In the ten-minute improv, the corn nuts make an appearance – in fact, they end up all over the floor – and the improv ends with Jacques deferring his physicalized promise to aim a corn nut into James’ mouth from across the room.
In the final improv of the set, the artists distribute paper cups of soy nuts amongst the audience (I hear murmurs of “good – I was hungry!” around me) and three cans of soda make their way into the dance space. This final section ends with a strange and satisfying anticlimax: following the build-up of a vigorously shaken pop can, the can is opened to a meager fizz. The anticlimax reads of the faces of the dancers, who clearly expected more drama, but they agree: “it’s an ending.” And it is.
Guy, James, Silvia, and Jacques invite viewers to stick around for a talkback session. The discussion turns quickly to an exploration of “the permission to fail,” and how this permission can serve the creative process. When pressed to define “failure,” each has a slightly different response. But they agree this process allowed them to pursue choices that didn’t immediately feel interesting; something that, when pressured to create a final product, they likely wouldn’t spend time exploring. During this process, where exploration itself is the final product, the artists felt freedom to spend time developing ideas and propositions they might not have bothered with otherwise. Which is one good way to access work you haven’t seen before or made before – to arrive somewhere new.
As an artist, you can’t help but respond to your creative environment, and so the work you make pivots on the interests that preoccupy your artistic community. It is in gaining distance from your context by traveling or by working with artists from other communities – an underlying idea of the Triptych project – that you get a chance to think and move your way into different communities and different concerns. And this dis or re-placement allows you to see more clearly what it is that you are interested in investigating. Out of your context, you are able to see what’s left behind.
September 2011, the number 3
By Guy Cools
The number 3 is at the centre of the Triptych project: 3 editions - 2010, 2011, 2012; 3 cities- Bassano del Grappa, Montreal, Vancouver; 3 choreographers – Silvia Gribaudi, James Gnam, Jacques Poulin-Denis for the 2011 edition; 3 meetings - August in Italy, September in Montreal and November in Vancouver. Other than that, very few parameters were defined prior to the first meeting, except for the core idea that they will develop individually through exchanging and sharing with the others. This year, the three choreographers decided to go even deeper in the idea of “triangulation”; to work together all the time on common proposals; to create a triangle around a centre of common interests yet respecting each other’s individuality and uniqueness. Throughout the process, they continue to rely on their shared intuitions, while at time continuing to question. For example: to what extent do we have to define or structure? To what extent can we keep the process open? Specific themes are defined and then change from one local to another. For example, the attention to sound and listening ability in Bassano changed to vision, perspective and focus in Montreal.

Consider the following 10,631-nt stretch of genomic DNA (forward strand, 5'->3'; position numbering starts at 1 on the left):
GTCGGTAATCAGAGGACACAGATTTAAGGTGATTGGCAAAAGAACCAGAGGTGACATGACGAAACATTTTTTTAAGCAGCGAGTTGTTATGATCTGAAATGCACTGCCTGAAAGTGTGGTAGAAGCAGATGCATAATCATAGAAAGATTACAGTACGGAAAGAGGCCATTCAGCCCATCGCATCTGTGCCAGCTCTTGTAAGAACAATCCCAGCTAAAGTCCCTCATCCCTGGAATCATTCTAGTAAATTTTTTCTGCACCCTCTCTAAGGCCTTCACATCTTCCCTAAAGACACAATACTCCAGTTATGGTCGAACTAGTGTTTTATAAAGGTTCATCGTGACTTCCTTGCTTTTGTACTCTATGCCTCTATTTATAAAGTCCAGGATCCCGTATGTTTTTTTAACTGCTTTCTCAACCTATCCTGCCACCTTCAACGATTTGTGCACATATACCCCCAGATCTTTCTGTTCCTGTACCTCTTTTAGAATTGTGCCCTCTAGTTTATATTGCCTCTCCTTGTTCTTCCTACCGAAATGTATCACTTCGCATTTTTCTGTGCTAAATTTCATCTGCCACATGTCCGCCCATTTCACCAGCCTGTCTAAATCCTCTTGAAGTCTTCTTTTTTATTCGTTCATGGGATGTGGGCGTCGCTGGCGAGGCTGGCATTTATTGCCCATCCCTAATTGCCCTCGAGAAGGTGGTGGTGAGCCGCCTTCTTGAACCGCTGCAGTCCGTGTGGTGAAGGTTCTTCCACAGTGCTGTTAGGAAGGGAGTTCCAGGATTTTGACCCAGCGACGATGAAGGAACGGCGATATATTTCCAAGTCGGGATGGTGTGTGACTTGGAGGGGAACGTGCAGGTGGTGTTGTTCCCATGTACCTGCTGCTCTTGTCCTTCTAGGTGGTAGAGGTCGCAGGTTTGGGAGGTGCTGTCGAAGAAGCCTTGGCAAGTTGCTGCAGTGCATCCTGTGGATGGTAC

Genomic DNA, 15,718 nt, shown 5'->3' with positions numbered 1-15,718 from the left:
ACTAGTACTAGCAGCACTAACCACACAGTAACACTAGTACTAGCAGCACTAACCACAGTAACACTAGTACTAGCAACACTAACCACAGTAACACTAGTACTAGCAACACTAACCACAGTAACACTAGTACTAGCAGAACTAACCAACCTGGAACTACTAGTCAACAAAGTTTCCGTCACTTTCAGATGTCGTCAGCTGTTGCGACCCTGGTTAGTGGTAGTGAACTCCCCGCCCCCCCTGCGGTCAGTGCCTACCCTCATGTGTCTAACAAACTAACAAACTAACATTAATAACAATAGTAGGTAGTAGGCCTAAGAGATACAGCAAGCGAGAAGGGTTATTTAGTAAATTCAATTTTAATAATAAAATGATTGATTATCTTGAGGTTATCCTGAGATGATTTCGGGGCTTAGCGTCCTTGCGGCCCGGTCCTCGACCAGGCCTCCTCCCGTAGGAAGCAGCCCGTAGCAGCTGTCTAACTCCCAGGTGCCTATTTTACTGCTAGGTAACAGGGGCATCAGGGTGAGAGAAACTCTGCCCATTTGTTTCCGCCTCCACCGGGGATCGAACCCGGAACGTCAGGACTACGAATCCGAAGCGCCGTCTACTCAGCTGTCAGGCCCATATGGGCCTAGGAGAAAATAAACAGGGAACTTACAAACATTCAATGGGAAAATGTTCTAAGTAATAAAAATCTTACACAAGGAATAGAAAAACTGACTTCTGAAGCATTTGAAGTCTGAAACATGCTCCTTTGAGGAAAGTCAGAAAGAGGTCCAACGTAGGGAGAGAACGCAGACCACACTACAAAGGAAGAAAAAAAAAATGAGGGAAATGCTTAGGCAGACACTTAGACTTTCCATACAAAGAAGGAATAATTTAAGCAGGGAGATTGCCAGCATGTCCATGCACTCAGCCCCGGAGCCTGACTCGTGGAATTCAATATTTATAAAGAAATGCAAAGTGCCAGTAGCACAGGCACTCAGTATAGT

The structured improvisation proved to be the most appropriate method, because improvisation is like conversation. We build over a shared past in the present moment, a present redefining itself constantly without predetermining the path or the conclusions. At the end of this second step in Montreal, Silvia, Jacques and James invited the public to join those triangles they had woven, thus multiplying the potential centers of a shared experience.
Images and memory[ies] from Montreal
By Catherine Lalonde
Three choreographers from three cities: Silvia Gribaudi, Jacques Poulin-Denis, James Gnam. Three stops in each of their respective cities: Bassano del Grappa, Montreal and Vancouver. For this edition of Triptych, the artists chose to think, search and compose without any ultimate goal, under the outside eye of dramaturge Guy Cools. Simply and together. Vignettes, memories and impressions of the Montreal stop of this three-headed creation, in Circuit-Est studios, from September 12th to 23rd, 2011.
What remains of Bassano del Grappa once we have left and we then meet in Montreal? James, Jacques and Silvia already share a past when they meet again in Circuit-Est studios. Those first two weeks of exploration in Italy reappear here, under all kinds of faces and peaks. Like for example this coincidence to end up in a church again, here renovated. "Do you remember the dust in the church in Bassano?" Jacques will ask Silvia. Here come three chairs again, used in the Italian improvisations, which become here, across the Atlantic, the essential part of the set, the start and finish point of the explorations when the three dancers sit there in line. Some memories of research also come back: the "Protector", redone by Jacques in the late afternoon light coming through the old church skylight to make Silvia and James laugh. Back is the urge for an Italian-style aperitif secco o dolce when the three artists stretch, lying on the dance floor at the end of a day. And also back is everything that escapes the eye that has not followed them every day since their first meeting. They already have a common past and a common space of exploration. They refer to what they lived, here or there, take up again, forget. They build a language.